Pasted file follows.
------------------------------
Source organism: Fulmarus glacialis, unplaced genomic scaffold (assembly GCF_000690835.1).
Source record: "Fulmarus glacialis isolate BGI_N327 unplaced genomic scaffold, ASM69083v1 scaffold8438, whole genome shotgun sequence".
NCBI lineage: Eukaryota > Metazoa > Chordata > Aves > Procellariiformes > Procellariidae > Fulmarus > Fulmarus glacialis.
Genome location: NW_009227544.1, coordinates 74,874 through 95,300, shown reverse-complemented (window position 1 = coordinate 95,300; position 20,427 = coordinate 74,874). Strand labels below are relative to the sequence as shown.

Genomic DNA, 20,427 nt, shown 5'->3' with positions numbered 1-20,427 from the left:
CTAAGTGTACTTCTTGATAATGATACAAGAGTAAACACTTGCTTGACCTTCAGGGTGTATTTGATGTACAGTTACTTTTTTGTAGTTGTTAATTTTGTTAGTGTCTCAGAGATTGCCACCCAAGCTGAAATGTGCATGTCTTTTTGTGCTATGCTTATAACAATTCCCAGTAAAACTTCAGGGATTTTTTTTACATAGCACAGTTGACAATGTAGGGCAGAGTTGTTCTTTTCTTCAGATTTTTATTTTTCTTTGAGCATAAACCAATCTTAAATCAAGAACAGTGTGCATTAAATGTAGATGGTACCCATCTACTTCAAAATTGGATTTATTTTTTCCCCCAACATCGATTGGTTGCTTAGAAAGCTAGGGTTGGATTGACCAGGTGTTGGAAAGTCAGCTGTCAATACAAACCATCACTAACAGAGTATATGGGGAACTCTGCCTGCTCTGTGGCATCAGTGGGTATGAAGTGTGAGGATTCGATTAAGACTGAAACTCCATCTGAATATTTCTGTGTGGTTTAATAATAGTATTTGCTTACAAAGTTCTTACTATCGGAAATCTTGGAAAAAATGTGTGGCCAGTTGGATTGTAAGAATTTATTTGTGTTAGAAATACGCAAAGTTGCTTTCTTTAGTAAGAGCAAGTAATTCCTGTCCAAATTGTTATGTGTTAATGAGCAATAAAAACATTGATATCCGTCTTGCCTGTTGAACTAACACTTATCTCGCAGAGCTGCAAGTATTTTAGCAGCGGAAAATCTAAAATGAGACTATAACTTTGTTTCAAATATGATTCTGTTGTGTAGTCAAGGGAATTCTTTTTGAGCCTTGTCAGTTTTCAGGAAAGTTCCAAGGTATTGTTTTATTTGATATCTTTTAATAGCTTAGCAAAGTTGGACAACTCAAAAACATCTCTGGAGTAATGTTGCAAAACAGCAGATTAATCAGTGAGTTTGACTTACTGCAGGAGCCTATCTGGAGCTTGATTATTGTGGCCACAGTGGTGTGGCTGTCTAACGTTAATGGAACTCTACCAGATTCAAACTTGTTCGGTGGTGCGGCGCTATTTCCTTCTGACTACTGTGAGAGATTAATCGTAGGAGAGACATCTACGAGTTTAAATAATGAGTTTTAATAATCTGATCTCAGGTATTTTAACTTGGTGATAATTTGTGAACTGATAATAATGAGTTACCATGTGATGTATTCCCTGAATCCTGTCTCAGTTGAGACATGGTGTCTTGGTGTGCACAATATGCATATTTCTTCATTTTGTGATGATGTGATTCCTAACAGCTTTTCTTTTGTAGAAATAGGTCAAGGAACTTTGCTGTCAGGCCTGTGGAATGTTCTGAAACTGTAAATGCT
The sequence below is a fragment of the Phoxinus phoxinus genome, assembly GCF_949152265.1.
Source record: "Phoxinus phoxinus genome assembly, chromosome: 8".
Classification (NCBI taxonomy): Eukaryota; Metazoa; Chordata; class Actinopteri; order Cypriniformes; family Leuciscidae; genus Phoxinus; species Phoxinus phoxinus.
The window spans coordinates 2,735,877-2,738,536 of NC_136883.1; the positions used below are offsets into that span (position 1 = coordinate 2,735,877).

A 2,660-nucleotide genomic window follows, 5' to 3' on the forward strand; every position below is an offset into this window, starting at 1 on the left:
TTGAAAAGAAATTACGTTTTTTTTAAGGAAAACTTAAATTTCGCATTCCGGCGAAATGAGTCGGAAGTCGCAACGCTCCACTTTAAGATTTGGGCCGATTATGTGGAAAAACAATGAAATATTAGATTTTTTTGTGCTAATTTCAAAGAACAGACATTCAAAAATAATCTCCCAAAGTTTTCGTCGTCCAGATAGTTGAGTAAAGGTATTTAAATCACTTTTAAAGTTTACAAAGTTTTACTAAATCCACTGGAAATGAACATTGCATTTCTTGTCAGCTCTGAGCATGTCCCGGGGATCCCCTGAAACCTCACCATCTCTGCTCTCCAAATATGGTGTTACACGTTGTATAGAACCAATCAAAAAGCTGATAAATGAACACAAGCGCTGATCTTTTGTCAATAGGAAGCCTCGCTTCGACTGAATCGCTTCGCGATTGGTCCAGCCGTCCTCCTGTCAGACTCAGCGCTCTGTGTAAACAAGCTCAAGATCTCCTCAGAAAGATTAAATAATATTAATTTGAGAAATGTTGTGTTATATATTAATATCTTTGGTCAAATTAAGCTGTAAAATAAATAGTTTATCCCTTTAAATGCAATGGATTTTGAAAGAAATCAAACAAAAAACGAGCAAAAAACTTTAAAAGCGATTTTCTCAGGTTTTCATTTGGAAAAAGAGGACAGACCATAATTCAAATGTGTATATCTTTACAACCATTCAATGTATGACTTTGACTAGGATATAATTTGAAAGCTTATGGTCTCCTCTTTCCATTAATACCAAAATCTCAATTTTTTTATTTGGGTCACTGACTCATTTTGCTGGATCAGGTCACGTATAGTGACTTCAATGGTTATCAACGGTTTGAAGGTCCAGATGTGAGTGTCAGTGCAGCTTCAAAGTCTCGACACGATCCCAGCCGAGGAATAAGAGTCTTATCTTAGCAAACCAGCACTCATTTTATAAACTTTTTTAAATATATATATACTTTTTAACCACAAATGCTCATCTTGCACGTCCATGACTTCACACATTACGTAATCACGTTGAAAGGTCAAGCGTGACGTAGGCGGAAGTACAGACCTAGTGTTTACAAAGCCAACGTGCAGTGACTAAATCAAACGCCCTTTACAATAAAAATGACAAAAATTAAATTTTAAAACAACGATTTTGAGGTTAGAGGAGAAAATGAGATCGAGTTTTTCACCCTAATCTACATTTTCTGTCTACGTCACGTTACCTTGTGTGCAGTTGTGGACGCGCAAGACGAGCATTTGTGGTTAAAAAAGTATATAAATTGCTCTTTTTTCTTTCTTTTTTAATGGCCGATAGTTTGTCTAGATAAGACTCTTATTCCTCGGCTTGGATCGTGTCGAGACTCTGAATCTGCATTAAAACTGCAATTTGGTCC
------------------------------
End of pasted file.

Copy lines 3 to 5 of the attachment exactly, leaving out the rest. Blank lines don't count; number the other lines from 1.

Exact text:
NCBI lineage: Eukaryota > Metazoa > Chordata > Aves > Procellariiformes > Procellariidae > Fulmarus > Fulmarus glacialis.
Genome location: NW_009227544.1, coordinates 74,874 through 95,300, shown reverse-complemented (window position 1 = coordinate 95,300; position 20,427 = coordinate 74,874). Strand labels below are relative to the sequence as shown.

Genomic DNA, 20,427 nt, shown 5'->3' with positions numbered 1-20,427 from the left: